The Village Church is hoping to add a columbarium to its prayer garden, a walled memorial garden with niches that hold remains. The church’s plans are in question as the use of a columbarium is prohibited by the Rancho Santa Fe Association Protective Covenant.
The proposed project is on the docket for discussion at the Association board’s Jan. 9 meeting at 9:30 a.m. at the Rancho Santa Fe Golf Club and the church is hopeful that the community will voice support for its effort.
In his 21 years at the Village Church, Rev. Dr. Jack Baca said the columbarium has always been a part of the plans to expand and improve the church facilities.
As it was not allowed by the Covenant, a columbarium was pushed to the side when they built the new sanctuary 10 years ago but they had a perfect space in mind in their memorial garden. Set between the sanctuary and fellowship hall, the existing courtyard would be enhanced with a gated entrance and a step stone walkway leading into the niched walls. The garden would also feature a wood slat bench and a water feature.
“We feel like now is the right time to address this question with the Association and the larger community,” Baca said. “There is no visual impact from the outside…the privacy of the garden itself is important for people to have a quiet space where they can go and remember their loved ones.”
The Village Church submitted its proposal to the Art Jury in mid-October.
“This was such a minimal development that they considered it just a landscape project,” Baca said. “The prayer garden already exists, and there were just minor modifications to the existing interior space. The Art Jury had no comments with the conceptual plan.”
The Art Jury remanded the whole application to the Association board due to the prohibition of columbarium developments. The Association board discussed the project at its Dec. 5 board meeting with President Rick Sapp holding a hard line and asserting that the board does not have the power to change the language of the Covenant and it would require a community-wide vote. A Covenant modification requires two-thirds approval and one hasn’t been approved since the 1970s—if approved by the board, the project vote would go out in May with the election of the Association board candidates.
Director Steve Dunn noted that its “historically impossible” to do a Covenant modification because the Association does not even get close to 75 percent of membership to vote on anything. Dunn has spoken with the Association’s attorney and he believes that boards do have a right to interpret the Covenant and to modify the intent without requiring a Covenant modification, if the decision recognizes that with time the original intent is no longer meaningful and is in the best interest of the Covenant.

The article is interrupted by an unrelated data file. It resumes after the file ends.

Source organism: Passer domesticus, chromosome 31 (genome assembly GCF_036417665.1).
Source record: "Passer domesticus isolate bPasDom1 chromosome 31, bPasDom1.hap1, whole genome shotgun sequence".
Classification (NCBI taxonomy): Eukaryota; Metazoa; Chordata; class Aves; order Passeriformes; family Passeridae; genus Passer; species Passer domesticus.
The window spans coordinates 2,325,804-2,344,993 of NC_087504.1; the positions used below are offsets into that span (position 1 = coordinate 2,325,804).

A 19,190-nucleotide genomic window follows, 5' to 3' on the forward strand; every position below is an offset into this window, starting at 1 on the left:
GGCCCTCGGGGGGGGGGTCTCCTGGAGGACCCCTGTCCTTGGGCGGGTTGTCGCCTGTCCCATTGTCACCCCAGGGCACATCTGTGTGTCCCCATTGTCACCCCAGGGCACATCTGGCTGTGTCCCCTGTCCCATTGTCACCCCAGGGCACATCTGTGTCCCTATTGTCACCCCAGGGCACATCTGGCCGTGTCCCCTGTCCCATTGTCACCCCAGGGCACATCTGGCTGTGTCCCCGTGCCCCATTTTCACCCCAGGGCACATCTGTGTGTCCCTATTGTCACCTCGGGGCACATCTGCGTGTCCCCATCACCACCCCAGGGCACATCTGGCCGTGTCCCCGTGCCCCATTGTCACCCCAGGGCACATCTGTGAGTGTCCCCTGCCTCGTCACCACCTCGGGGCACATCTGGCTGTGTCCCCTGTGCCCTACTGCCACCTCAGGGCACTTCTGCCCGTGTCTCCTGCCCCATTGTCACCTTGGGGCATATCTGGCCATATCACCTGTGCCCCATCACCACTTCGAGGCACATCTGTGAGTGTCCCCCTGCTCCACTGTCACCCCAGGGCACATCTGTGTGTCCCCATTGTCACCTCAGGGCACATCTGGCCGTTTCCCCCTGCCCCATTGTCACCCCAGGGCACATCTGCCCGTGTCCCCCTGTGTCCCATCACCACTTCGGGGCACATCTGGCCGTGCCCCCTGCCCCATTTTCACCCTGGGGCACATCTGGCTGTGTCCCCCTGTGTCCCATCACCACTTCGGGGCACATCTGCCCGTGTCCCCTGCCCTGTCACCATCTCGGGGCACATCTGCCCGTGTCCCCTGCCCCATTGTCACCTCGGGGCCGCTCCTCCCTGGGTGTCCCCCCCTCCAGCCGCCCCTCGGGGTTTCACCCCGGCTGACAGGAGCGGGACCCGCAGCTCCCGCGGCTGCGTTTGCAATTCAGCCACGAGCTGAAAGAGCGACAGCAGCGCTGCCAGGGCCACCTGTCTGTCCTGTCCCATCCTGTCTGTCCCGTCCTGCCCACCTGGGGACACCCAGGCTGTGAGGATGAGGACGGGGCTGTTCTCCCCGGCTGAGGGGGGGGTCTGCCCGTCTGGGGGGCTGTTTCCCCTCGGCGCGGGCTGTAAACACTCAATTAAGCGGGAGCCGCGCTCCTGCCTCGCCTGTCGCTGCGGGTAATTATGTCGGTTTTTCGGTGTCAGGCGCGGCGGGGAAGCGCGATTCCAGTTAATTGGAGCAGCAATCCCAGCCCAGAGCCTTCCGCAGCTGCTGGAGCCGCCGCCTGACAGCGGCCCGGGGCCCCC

“I believe a lot of people in our Covenant realize what the Village Church means to this community,” Dunn said. “It’s a church that’s very much the heart of our community.”
If the question does go to the ballot, Dunn said he believes that there could be overwhelming support, even if they do not get the required two-thirds to vote.
Dunn noted that three members of the board, including himself, are members of the Village Church and he does not know how they will handle conflict of interest. He hopes that there will be strong support from the community at the Jan. 9 meeting.
Article 1 of the Protective Covenant, which was recorded in February 1928, prohibits properties being used for a cemetery, columbarium or crematory. According to the church’s submission to the Art Jury, at that time, cemeteries usually included the construction of a large building which held the ashes of deceased persons who did not want to be buried in the ground. Those buildings were called columbariums, which is a term that came from Latin meaning “pigeon house.”
Article 1 also references the prohibition of uses of any building for the manufacture of gun powder, explosives or any by-product of kelp, fish meal, fish oil or fertilizer or for conducting a slaughterhouse or tannery, or institutions for the care of persons afflicted with tuberculosis or the care of “victims of drink or drugs.”
“I have to believe the restrictions put in the CC and R’s were because they did not want large, obvious cemeteries or buildings which is what a columbarium used to be,” Baca said. “That is not at all what we envision this to be.”
Many local churches now have columbariums, including the Church of the Nativity on El Apajo (outside of the Covenant). As Baca noted, burial practices have changed with the times—there are not many cemeteries in San Diego and cremation has increased with California being one of the leading states for cremation.
Due to the scarcity and cost of land in California, cremation is a respectful and more ecologically sound way of dealing with human remains, Baca said, and there are emotional and religious overtones to people wanting their final resting place to be nearer to a place dedicated to worship and community service.
“We see a memorial garden as an extension and as a continuation of our ministry here, not only to our members but it’s an added value to the greater community with zero downside,” Baca said.
Baca said he is hopeful that the community and the Association will see their project as a valuable addition and will allow the church to move forward.